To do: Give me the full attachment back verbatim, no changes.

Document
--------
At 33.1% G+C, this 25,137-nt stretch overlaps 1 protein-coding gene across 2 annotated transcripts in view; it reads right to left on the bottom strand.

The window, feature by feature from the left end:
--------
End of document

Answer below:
At 33.1% G+C, this 25,137-nt stretch overlaps 1 protein-coding gene across 2 annotated transcripts in view; it reads right to left on the bottom strand.

The window, feature by feature from the left end: